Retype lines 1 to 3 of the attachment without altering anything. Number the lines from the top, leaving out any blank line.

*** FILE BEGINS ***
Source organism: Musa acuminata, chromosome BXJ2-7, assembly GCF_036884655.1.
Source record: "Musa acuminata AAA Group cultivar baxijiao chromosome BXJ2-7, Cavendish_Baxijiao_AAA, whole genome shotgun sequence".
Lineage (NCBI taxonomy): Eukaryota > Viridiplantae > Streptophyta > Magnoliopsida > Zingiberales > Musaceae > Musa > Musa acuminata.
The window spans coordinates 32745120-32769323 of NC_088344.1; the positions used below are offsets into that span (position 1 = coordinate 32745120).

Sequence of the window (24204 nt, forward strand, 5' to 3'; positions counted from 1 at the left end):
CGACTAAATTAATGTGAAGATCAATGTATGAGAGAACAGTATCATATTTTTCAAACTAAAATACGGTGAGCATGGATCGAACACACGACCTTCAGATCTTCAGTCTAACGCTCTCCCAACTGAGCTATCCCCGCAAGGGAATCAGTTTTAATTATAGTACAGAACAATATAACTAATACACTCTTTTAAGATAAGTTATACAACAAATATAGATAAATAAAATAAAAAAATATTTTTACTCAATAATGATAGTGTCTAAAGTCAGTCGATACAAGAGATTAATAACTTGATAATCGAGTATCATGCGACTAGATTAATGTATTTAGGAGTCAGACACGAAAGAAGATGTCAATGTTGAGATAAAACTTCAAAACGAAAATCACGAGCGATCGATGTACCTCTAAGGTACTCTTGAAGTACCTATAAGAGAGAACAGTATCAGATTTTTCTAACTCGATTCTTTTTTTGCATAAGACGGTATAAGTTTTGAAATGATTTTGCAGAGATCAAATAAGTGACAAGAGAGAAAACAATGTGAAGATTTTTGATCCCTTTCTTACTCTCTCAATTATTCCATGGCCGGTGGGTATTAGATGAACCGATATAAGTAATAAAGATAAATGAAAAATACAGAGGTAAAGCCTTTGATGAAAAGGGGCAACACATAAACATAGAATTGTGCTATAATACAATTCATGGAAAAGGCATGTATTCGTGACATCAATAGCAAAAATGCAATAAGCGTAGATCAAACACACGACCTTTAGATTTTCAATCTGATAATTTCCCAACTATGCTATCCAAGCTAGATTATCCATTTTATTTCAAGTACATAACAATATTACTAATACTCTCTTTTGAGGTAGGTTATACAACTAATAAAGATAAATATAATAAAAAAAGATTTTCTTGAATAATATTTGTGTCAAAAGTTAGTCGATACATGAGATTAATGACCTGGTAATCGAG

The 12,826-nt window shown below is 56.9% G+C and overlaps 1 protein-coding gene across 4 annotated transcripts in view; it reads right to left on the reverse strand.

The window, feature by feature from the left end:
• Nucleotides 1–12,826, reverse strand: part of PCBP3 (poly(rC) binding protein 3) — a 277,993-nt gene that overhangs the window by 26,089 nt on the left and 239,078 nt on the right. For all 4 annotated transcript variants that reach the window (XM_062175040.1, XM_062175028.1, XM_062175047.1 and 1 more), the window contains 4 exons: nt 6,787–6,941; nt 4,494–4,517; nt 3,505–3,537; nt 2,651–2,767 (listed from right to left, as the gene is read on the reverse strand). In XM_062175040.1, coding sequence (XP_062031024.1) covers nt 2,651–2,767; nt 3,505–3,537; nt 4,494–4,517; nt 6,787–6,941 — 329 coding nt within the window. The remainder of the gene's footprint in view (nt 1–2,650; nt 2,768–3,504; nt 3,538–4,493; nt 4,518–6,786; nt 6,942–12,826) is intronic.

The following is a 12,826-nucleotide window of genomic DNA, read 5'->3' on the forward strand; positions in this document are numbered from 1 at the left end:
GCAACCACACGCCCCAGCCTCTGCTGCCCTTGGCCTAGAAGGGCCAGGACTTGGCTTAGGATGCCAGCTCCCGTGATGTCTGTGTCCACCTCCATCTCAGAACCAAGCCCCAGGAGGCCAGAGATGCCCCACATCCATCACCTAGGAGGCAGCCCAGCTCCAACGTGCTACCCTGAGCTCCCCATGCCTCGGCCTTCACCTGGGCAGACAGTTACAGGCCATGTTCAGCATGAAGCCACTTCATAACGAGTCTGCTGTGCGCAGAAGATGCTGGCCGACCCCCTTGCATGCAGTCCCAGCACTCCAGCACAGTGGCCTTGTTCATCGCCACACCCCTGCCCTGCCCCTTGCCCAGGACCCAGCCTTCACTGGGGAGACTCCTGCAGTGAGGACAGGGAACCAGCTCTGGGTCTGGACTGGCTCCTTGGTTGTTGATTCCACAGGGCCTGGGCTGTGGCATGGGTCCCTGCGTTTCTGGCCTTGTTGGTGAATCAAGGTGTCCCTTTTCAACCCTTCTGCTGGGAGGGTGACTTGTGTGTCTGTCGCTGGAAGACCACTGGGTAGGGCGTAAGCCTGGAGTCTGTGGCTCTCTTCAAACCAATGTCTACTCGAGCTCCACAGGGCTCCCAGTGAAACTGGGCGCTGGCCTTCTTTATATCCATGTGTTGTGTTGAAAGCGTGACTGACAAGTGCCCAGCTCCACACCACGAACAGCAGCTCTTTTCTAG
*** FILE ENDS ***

Source organism: Musa acuminata, chromosome BXJ2-7, assembly GCF_036884655.1.
Source record: "Musa acuminata AAA Group cultivar baxijiao chromosome BXJ2-7, Cavendish_Baxijiao_AAA, whole genome shotgun sequence".
Lineage (NCBI taxonomy): Eukaryota > Viridiplantae > Streptophyta > Magnoliopsida > Zingiberales > Musaceae > Musa > Musa acuminata.